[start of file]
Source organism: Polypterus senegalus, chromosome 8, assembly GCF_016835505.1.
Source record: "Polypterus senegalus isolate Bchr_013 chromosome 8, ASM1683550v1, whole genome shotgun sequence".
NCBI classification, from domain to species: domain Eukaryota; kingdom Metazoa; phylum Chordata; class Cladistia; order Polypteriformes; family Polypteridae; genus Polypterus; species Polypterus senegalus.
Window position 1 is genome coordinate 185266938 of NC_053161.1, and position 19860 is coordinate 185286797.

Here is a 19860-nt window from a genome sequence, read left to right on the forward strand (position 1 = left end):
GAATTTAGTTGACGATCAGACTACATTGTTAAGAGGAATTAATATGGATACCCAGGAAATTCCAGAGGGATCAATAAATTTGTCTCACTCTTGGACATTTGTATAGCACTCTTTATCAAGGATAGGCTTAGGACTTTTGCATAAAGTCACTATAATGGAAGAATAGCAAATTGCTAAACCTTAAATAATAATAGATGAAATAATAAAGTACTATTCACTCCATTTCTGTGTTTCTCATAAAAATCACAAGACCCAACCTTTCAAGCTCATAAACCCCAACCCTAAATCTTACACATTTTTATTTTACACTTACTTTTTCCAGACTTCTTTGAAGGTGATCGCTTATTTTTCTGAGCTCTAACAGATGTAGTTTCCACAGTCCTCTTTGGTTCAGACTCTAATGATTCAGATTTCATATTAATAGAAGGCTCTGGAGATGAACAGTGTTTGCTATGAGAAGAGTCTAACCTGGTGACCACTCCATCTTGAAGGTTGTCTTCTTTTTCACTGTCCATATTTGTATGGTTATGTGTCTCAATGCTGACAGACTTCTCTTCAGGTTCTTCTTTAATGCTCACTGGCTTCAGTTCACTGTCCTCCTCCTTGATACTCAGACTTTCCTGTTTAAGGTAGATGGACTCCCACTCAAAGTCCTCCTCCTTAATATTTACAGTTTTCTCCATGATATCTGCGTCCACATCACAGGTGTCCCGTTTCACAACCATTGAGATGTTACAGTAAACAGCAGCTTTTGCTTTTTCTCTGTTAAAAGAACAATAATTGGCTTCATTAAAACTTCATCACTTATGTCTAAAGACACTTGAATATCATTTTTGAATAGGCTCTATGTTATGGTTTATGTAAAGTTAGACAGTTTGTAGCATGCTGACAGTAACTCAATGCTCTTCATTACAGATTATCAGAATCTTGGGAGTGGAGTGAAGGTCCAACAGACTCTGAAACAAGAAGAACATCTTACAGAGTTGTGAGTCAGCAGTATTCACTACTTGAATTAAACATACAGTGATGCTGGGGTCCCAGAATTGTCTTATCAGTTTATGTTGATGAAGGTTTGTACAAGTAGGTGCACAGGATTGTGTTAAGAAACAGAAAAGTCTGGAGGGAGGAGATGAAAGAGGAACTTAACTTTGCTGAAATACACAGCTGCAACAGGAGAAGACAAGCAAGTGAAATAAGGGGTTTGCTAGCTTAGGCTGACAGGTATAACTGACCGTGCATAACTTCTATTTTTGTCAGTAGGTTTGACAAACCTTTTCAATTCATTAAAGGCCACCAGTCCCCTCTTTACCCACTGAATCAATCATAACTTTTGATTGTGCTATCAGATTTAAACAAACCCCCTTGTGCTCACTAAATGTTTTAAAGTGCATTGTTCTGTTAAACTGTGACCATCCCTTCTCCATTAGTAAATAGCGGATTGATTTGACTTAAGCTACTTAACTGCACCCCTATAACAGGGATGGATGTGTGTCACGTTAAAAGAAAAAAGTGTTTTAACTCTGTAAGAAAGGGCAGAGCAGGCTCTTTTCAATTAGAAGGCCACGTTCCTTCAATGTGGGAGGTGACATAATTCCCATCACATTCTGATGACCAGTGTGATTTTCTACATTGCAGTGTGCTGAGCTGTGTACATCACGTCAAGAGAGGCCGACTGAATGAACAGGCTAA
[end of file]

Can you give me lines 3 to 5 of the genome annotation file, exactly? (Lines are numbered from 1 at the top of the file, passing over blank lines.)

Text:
NCBI classification, from domain to species: domain Eukaryota; kingdom Metazoa; phylum Chordata; class Cladistia; order Polypteriformes; family Polypteridae; genus Polypterus; species Polypterus senegalus.
Window position 1 is genome coordinate 185266938 of NC_053161.1, and position 19860 is coordinate 185286797.

Here is a 19860-nt window from a genome sequence, read left to right on the forward strand (position 1 = left end):